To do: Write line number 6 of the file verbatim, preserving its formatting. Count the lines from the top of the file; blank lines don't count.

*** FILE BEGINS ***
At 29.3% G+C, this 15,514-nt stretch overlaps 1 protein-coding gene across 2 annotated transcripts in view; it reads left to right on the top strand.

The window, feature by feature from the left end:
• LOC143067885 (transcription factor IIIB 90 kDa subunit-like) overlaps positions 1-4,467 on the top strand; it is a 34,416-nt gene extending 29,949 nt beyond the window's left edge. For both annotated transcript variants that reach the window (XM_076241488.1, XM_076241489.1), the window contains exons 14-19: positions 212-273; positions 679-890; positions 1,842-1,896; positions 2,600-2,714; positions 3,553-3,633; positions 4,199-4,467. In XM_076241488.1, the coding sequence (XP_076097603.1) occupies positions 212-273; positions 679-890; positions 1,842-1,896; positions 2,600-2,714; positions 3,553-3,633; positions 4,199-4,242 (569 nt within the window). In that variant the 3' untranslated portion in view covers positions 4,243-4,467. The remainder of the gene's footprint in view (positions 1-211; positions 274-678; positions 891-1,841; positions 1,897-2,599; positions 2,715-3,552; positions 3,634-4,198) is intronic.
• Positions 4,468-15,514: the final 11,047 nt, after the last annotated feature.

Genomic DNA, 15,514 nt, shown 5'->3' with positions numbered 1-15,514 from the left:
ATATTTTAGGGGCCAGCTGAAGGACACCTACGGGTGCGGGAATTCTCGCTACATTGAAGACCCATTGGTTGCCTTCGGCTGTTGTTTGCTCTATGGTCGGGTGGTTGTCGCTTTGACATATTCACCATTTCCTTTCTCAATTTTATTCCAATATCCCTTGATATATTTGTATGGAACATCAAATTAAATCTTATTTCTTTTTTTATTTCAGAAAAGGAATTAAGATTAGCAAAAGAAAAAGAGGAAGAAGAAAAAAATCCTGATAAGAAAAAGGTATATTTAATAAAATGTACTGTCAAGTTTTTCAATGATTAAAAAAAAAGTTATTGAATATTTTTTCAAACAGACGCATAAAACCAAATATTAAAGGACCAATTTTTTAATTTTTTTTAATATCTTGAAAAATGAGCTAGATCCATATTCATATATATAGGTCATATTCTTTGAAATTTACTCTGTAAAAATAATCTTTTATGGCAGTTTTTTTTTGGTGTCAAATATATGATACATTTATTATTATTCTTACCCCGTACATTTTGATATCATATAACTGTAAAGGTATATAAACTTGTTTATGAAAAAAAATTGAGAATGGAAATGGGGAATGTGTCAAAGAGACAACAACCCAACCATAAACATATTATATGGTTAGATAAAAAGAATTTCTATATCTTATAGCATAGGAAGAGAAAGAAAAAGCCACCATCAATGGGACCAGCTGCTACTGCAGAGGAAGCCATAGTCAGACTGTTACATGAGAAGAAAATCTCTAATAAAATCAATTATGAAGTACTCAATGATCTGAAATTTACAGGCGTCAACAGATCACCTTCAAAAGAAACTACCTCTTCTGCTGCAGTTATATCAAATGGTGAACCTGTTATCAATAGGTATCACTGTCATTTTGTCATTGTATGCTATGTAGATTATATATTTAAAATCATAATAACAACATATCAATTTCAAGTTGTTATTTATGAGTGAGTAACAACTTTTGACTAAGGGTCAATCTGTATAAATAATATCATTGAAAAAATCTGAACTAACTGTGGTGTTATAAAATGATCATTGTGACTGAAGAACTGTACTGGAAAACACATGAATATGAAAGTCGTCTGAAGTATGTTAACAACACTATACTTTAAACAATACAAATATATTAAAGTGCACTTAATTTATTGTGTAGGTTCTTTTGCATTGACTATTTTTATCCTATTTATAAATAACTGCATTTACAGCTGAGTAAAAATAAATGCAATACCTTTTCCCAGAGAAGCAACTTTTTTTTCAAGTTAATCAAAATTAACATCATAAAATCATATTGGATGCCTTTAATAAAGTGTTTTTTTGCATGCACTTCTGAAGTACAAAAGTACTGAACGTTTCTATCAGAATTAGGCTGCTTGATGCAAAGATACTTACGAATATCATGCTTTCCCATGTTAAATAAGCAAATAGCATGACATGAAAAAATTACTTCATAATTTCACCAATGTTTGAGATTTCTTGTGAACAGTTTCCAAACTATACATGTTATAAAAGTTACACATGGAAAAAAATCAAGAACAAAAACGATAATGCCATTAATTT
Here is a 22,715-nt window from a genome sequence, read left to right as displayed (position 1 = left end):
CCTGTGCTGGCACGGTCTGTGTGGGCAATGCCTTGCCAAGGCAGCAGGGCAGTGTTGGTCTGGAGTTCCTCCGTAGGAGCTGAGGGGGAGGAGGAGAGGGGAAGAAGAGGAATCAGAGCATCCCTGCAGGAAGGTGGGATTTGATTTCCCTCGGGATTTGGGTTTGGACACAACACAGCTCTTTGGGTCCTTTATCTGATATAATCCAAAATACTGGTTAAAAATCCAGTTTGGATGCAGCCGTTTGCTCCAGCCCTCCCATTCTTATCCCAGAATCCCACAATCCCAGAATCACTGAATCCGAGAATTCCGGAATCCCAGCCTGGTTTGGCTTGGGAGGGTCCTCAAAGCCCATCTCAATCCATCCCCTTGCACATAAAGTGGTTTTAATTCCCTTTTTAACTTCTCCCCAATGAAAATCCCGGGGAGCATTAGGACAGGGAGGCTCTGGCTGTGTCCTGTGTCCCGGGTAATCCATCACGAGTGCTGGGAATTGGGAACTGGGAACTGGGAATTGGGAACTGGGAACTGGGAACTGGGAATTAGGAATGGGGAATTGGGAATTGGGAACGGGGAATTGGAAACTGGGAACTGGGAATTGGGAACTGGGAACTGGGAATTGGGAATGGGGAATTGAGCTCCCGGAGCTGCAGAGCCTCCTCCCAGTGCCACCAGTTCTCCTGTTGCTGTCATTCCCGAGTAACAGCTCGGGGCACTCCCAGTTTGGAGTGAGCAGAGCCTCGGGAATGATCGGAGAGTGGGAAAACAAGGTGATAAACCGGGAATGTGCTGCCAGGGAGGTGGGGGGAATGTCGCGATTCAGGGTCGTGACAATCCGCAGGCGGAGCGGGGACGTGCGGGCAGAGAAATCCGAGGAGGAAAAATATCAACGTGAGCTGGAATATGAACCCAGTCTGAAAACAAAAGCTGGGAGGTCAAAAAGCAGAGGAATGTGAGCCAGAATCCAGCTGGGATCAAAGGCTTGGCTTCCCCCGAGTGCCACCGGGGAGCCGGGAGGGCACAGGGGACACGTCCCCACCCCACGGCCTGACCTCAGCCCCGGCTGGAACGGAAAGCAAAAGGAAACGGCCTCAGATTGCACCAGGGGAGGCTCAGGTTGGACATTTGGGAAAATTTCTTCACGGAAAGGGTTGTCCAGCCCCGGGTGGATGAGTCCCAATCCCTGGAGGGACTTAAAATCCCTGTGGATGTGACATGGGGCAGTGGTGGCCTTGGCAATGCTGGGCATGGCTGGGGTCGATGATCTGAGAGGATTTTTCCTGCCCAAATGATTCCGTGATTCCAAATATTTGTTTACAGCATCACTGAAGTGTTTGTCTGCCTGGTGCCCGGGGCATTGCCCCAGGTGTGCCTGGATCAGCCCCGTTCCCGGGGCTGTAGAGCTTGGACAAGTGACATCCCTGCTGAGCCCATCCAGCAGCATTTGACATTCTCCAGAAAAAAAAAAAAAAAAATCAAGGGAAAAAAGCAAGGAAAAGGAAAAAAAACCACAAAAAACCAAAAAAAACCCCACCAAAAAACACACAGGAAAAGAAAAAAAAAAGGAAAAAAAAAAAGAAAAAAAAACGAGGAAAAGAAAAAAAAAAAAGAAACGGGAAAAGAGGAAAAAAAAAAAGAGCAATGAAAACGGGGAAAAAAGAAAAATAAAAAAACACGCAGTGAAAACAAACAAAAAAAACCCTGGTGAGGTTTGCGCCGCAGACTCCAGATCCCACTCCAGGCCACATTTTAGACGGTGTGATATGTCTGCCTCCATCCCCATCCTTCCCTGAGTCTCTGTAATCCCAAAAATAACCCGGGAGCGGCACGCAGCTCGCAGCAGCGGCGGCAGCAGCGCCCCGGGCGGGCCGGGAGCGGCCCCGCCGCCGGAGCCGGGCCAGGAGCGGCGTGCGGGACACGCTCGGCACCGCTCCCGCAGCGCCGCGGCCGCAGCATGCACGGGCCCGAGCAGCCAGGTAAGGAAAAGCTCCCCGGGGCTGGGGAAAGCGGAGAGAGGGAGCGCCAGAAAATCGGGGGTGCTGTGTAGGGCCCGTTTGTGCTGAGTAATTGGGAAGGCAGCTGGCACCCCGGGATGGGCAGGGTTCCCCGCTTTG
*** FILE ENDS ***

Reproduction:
ATATTTTAGGGGCCAGCTGAAGGACACCTACGGGTGCGGGAATTCTCGCTACATTGAAGACCCATTGGTTGCCTTCGGCTGTTGTTTGCTCTATGGTCGGGTGGTTGTCGCTTTGACATATTCACCATTTCCTTTCTCAATTTTATTCCAATATCCCTTGATATATTTGTATGGAACATCAAATTAAATCTTATTTCTTTTTTTATTTCAGAAAAGGAATTAAGATTAGCAAAAGAAAAAGAGGAAGAAGAAAAAAATCCTGATAAGAAAAAGGTATATTTAATAAAATGTACTGTCAAGTTTTTCAATGATTAAAAAAAAAGTTATTGAATATTTTTTCAAACAGACGCATAAAACCAAATATTAAAGGACCAATTTTTTAATTTTTTTTAATATCTTGAAAAATGAGCTAGATCCATATTCATATATATAGGTCATATTCTTTGAAATTTACTCTGTAAAAATAATCTTTTATGGCAGTTTTTTTTTGGTGTCAAATATATGATACATTTATTATTATTCTTACCCCGTACATTTTGATATCATATAACTGTAAAGGTATATAAACTTGTTTATGAAAAAAAATTGAGAATGGAAATGGGGAATGTGTCAAAGAGACAACAACCCAACCATAAACATATTATATGGTTAGATAAAAAGAATTTCTATATCTTATAGCATAGGAAGAGAAAGAAAAAGCCACCATCAATGGGACCAGCTGCTACTGCAGAGGAAGCCATAGTCAGACTGTTACATGAGAAGAAAATCTCTAATAAAATCAATTATGAAGTACTCAATGATCTGAAATTTACAGGCGTCAACAGATCACCTTCAAAAGAAACTACCTCTTCTGCTGCAGTTATATCAAATGGTGAACCTGTTATCAATAGGTATCACTGTCATTTTGTCATTGTATGCTATGTAGATTATATATTTAAAATCATAATAACAACATATCAATTTCAAGTTGTTATTTATGAGTGAGTAACAACTTTTGACTAAGGGTCAATCTGTATAAATAATATCATTGAAAAAATCTGAACTAACTGTGGTGTTATAAAATGATCATTGTGACTGAAGAACTGTACTGGAAAACACATGAATATGAAAGTCGTCTGAAGTATGTTAACAACACTATACTTTAAACAATACAAATATATTAAAGTGCACTTAATTTATTGTGTAGGTTCTTTTGCATTGACTATTTTTATCCTATTTATAAATAACTGCATTTACAGCTGAGTAAAAATAAATGCAATACCTTTTCCCAGAGAAGCAACTTTTTTTTCAAGTTAATCAAAATTAACATCATAAAATCATATTGGATGCCTTTAATAAAGTGTTTTTTTGCATGCACTTCTGAAGTACAAAAGTACTGAACGTTTCTATCAGAATTAGGCTGCTTGATGCAAAGATACTTACGAATATCATGCTTTCCCATGTTAAATAAGCAAATAGCATGACATGAAAAAATTACTTCATAATTTCACCAATGTTTGAGATTTCTTGTGAACAGTTTCCAAACTATACATGTTATAAAAGTTACACATGGAAAAAAATCAAGAACAAAAACGATAATGCCATTAATTT